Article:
Draft anti-bullying policy released in Phoebe Prince’s school district
The Massachusetts school district where a bullied 15-year-old, Phoebe Prince, attended school before she committed suicide has unveiled a draft anti-bullying policy that details measures that should be taken to prevent, or intervene in, a bad situation.
The most important part requires the school district to teach students how to deal with the issue in the classroom, and includes provisions to educate parents and guardians about addressing it at home.
In the wake of the teenager's death, the subject of bullying is getting new academic attention. It was announced today that the University of Buffalo Graduate School of Education will become the site of a national center for the prevention of bullying, abuse and school violence.
"We need to change the way people look at this problem to reflect the message that bullying is child abuse by children," said Jean M. Alberti, who donated money for the center. "No one I've ever heard or read about talks about bullying in that language. Until we change the language, we can't change people's understanding of the problem."
The new draft anti-bullying policy for the South Hadley school district was drawn up by a task force appointed in February after the teenager hanged herself. Prosecutors said she took her life after being bullied by other students, nine of whom have been criminally charged in her death.
According to the Springfield Republican, the draft policy:
--Defines bullying as severe or repeated use by one or more students of written, verbal or electronic communication, or a physical act or gesture or exclusion directed at another student.
--Has at least one of the following effects: Causes physical or emotional harm, creates a hostile environment, infringes on the person’s rights or disrupts the school.
--Details measures to intervene or prevent bullying, including the establishment of a process for students and staff to report bullying, anonymously, if necessary.
--Recommends a range of disciplinary actions
--Explains strategies for protecting students and notifying parents or guardians of bullying.
--Requires that law enforcement be notified in cases where criminal charges may be pursued.
The draft is likely to change somewhat before it becomes permanent. Some task force members criticized it, mostly on the grounds that the disciplinary measures may not be tough enough.
But disciplinary measures are not really at the heart of any anti-bullying policy.
In fact, more than 40 states already have some sort of law that makes bullying illegal. Yet the harassment of kids by their classmates remains common. According to the latest U.S. government statistics, about one-third of students aged 12-18 say they are bullied in some fashion.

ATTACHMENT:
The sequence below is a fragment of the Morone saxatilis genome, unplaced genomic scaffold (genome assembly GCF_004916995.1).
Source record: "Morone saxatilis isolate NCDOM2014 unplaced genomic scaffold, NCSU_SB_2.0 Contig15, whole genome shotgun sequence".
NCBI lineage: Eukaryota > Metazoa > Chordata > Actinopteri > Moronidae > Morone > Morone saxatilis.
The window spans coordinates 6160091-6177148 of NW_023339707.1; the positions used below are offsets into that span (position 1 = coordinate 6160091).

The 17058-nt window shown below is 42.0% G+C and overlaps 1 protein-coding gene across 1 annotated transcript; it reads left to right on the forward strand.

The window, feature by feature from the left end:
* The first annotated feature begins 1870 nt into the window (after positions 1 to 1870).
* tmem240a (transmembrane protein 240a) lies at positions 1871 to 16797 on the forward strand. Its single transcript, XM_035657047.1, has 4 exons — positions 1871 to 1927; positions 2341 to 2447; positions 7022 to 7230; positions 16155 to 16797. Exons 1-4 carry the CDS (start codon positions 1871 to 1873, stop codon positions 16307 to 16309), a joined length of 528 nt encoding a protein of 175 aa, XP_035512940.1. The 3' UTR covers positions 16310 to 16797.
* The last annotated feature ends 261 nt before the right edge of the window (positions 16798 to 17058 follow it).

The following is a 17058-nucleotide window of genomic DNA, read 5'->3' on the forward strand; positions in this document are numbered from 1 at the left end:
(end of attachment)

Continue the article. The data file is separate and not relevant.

Some states are now moving to strengthen their anti-bullying laws, but the fact is that unless everybody in every school in the country learns how to recognize and deal with these situations, bullying won’t stop.
Most schools don’t have anti-bullying programs. Some that have them don’t have the ones known to be most effective.
South Hadley has budgeted $20,000 to bring anti-bullying instruction into its schools, though it isn’t yet known what the program will be.
Researchers say that the only kind of anti-bullying program with any hope of reducing such behavior involves the entire school community, such as The Olweus Program (pronounced Ol-VEY-us) for elementary, junior high and middle schools. (You can find reports that analyze different bullying programs here.)
That means that every adult in the school, from the principal to the janitor, must be trained in how to recognize bullying and what actions to take to stop it. Kids need to learn that being a bystander is not acceptable, and then how to safely intervene, even if it means getting help from an adult in a bad situation. One school-wide assembly to discuss bullying doesn’t work. Schools that are serious about this kind of program often make time once a week for the topic to be discussed in every classroom.
Education and training are the keys. It’s both sad and infuriating that it takes a tragedy to force adults to pay attention to what is harming so many kids.
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| April 27, 2010; 3:30 PM ET
Categories: Bullying | Tags: Phoebe P, Phoebe Prince, South Hadley schools, bullying
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